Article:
Let’s be real here: you could tell me either cover for THE BURNING SKY was making it to the publication wing and I’d do a shimmy around my house I love both so much. I’m a little partial to the first cover, maybe, as I think it really nails the depiction of the catalyst scene in the story, but I don’t mind the new one one bit. Let’s be even realer: who cares when this book is so darn awesome?
SUMMARY:It all began with a ruined elixir and an accidental bolt of lightning…
Iolanthe Seabourne is the greatest elemental mage of her generation—or so she's being told. The one prophesied for years to be the savior of The Realm. It is her duty and destiny to face and defeat the Bane, the greatest mage tyrant the world has ever known. A suicide task for anyone let alone a sixteen-year-old girl with no training, facing a prophecy that foretells a fiery clash to the death.
Prince Titus of Elberon has sworn to protect Iolanthe at all costs but he's also a powerful mage committed to obliterating the Bane to revenge the death of his family—even if he must sacrifice both Iolanthe and himself to achieve his goal.
But Titus makes the terrifying mistake of falling in love with the girl who should have been only a means to an end. Now, with the servants of the Bane closing in, he must choose between his mission and her life.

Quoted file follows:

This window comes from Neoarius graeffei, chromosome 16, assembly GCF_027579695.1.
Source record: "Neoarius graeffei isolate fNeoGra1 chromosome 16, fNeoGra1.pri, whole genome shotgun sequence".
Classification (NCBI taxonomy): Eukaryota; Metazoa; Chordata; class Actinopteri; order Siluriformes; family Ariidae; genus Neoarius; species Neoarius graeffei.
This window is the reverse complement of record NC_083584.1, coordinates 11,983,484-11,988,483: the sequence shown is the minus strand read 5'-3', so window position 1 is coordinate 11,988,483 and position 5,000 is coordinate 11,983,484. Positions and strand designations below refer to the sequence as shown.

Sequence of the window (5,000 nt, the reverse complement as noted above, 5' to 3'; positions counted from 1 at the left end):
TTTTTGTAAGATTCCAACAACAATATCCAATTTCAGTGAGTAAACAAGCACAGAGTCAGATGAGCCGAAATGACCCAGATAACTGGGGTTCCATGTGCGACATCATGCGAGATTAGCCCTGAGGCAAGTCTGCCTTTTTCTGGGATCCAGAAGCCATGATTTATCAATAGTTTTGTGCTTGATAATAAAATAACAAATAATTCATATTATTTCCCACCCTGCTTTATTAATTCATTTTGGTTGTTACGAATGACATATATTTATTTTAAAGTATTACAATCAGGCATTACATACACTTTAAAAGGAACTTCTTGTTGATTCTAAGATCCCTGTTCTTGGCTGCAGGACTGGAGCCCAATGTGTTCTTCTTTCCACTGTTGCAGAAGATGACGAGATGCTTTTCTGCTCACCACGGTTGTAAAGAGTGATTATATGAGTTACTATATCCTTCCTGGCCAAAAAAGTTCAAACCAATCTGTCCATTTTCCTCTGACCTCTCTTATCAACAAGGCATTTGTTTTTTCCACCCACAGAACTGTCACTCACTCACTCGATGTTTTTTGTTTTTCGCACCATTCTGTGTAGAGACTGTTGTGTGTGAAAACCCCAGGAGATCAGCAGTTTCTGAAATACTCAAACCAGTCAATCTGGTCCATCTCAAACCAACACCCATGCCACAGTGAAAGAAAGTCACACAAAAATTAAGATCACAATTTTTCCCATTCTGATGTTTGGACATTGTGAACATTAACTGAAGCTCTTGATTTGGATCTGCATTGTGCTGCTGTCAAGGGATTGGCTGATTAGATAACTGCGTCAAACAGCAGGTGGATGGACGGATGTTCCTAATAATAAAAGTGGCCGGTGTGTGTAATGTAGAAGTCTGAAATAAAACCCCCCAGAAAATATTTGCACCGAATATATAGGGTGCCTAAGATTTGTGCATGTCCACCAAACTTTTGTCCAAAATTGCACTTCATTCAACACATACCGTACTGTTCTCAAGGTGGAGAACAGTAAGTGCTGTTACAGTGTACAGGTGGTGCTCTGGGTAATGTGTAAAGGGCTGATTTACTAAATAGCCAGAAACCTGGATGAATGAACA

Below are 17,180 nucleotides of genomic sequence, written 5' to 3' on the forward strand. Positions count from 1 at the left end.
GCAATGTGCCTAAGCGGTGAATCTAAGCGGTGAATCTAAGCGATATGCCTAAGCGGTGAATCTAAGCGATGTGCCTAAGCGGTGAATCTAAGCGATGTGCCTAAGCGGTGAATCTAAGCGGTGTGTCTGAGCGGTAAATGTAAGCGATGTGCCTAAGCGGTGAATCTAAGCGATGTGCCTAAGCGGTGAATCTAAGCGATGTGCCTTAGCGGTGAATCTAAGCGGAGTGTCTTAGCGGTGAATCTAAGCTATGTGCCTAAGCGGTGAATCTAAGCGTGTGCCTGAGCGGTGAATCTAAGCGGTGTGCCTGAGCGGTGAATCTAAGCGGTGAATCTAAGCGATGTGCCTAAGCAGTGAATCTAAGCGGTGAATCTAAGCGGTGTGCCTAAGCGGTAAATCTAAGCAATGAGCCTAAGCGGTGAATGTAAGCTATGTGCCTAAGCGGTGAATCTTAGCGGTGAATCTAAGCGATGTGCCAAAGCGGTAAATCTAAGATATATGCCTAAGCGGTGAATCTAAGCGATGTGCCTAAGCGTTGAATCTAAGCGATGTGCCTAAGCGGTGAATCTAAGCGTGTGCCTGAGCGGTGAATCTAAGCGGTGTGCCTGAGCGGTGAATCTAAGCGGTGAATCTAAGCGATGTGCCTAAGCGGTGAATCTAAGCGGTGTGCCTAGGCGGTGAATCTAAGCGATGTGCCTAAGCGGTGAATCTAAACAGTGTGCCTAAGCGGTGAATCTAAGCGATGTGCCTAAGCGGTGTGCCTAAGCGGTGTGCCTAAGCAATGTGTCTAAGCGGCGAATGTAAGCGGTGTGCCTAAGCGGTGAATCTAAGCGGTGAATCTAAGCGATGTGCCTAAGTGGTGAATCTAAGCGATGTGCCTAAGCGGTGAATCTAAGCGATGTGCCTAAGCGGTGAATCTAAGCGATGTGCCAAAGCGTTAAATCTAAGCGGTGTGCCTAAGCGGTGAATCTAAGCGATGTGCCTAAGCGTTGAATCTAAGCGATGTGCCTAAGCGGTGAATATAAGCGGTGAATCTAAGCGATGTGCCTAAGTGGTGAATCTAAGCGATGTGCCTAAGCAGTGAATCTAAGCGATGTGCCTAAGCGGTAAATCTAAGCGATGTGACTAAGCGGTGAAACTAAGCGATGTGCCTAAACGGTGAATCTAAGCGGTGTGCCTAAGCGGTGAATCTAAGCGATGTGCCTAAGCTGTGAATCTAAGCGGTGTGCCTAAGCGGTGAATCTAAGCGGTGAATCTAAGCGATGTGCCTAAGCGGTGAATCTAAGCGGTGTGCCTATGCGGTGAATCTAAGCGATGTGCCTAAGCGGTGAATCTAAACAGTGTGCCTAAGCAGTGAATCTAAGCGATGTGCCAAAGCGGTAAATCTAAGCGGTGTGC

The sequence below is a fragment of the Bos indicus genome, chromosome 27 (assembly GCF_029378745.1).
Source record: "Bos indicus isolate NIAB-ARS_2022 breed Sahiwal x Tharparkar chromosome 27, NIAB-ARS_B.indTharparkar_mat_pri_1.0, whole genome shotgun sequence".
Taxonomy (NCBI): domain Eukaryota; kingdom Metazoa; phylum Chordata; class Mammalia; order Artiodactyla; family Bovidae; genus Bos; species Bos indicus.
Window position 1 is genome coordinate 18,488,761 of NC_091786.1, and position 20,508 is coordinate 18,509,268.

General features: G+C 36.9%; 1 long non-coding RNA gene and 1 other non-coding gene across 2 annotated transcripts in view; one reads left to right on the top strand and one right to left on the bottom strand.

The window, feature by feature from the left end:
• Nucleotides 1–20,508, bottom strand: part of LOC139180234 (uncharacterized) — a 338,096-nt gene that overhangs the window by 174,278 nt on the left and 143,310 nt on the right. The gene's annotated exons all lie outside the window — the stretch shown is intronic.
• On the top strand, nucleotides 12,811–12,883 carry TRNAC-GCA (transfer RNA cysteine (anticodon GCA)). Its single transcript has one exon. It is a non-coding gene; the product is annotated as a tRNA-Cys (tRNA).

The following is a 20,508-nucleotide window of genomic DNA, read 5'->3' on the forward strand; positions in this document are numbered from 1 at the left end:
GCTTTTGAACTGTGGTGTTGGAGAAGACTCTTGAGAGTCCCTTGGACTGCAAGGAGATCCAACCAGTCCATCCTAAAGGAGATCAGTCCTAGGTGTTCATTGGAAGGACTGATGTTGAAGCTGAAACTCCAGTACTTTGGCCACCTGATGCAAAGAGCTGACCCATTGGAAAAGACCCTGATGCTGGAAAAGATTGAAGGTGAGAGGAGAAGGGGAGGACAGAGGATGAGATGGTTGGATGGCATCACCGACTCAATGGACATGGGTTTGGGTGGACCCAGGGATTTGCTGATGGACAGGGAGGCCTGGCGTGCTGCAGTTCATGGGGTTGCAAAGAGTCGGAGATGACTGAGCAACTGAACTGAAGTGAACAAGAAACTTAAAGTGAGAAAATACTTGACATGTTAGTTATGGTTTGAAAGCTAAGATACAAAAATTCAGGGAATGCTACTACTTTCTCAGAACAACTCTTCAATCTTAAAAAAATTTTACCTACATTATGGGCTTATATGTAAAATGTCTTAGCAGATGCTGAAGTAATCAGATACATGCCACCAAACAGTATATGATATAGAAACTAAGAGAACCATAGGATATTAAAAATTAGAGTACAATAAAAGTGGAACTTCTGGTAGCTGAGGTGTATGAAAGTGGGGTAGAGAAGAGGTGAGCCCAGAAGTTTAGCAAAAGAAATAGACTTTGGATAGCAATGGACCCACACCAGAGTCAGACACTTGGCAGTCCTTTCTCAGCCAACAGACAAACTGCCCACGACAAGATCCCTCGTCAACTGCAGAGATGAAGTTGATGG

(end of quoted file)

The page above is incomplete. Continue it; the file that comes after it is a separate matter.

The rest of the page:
WHAT HAD HAPPENED WAS:
Iolanthe Seabourne may be one of the greatest elemental mages out there—to her constant surprise and somewhat remaining disbelief—but no one knows. Because to know of the depth of her gifts risks the attention of Atlantis—and it’s cold-blooded leader who is rumored to have collected mages like her over the years and never returned them to their homes. Iolanthe’s time, however, is coming, as it’s been foreseen. It’s watched for at the same hour every day by Prince Titus—a royal from a noble house that lacks true power who is eager to fulfill his prophetic mother’s wish and avenge his once great family. On the day in which Iolanthe is forced to restore a batch of elixir, at last Titus beholds the sign he’s waited his whole life for, and it begins.
A column of pure white light, so distant it was barely more than a thread, so brilliant it nearly blinded the the prince, burst into existence.Scared though he may be, unprepared though he might feel, Titus brings himself swiftly to action and to the charred mage left at the top of a blackened rooftop.
He stood mute and amazed for an entire minute before something kicked him hard in the chest, the realization that this was the very sign for which he had waited half his life.